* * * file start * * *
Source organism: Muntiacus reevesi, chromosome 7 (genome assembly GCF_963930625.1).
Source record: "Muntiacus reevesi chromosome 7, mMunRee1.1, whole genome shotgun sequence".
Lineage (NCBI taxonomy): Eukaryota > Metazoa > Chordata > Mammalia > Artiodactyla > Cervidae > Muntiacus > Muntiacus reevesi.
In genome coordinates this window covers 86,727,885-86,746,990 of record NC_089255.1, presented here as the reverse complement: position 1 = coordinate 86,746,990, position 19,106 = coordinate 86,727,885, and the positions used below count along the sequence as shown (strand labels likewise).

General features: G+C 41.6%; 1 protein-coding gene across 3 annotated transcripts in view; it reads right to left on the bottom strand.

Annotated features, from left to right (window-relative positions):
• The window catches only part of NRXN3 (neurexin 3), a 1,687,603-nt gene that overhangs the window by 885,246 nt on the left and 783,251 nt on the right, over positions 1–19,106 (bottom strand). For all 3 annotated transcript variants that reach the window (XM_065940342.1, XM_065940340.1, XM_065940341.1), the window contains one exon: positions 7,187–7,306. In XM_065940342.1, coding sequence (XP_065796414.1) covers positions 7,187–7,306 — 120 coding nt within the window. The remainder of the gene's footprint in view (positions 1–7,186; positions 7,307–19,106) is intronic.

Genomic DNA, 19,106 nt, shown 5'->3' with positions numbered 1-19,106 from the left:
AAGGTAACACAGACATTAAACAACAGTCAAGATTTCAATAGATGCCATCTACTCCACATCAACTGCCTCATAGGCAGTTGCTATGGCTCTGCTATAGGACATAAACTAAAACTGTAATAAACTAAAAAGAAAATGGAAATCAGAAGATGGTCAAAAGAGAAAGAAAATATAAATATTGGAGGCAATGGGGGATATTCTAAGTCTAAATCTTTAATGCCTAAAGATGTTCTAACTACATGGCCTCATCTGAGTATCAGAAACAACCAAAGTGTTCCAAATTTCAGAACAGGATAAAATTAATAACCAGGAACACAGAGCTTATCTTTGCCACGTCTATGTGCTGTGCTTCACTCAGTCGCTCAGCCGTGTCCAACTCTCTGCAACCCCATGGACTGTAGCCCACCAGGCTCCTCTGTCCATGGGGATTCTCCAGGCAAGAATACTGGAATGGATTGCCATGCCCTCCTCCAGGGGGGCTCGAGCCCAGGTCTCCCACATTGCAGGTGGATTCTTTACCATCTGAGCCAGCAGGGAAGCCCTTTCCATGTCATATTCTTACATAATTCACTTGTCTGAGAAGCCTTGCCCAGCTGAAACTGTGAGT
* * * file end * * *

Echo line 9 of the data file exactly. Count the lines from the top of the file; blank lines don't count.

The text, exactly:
AAGGTAACACAGACATTAAACAACAGTCAAGATTTCAATAGATGCCATCTACTCCACATCAACTGCCTCATAGGCAGTTGCTATGGCTCTGCTATAGGACATAAACTAAAACTGTAATAAACTAAAAAGAAAATGGAAATCAGAAGATGGTCAAAAGAGAAAGAAAATATAAATATTGGAGGCAATGGGGGATATTCTAAGTCTAAATCTTTAATGCCTAAAGATGTTCTAACTACATGGCCTCATCTGAGTATCAGAAACAACCAAAGTGTTCCAAATTTCAGAACAGGATAAAATTAATAACCAGGAACACAGAGCTTATCTTTGCCACGTCTATGTGCTGTGCTTCACTCAGTCGCTCAGCCGTGTCCAACTCTCTGCAACCCCATGGACTGTAGCCCACCAGGCTCCTCTGTCCATGGGGATTCTCCAGGCAAGAATACTGGAATGGATTGCCATGCCCTCCTCCAGGGGGGCTCGAGCCCAGGTCTCCCACATTGCAGGTGGATTCTTTACCATCTGAGCCAGCAGGGAAGCCCTTTCCATGTCATATTCTTACATAATTCACTTGTCTGAGAAGCCTTGCCCAGCTGAAACTGTGAGT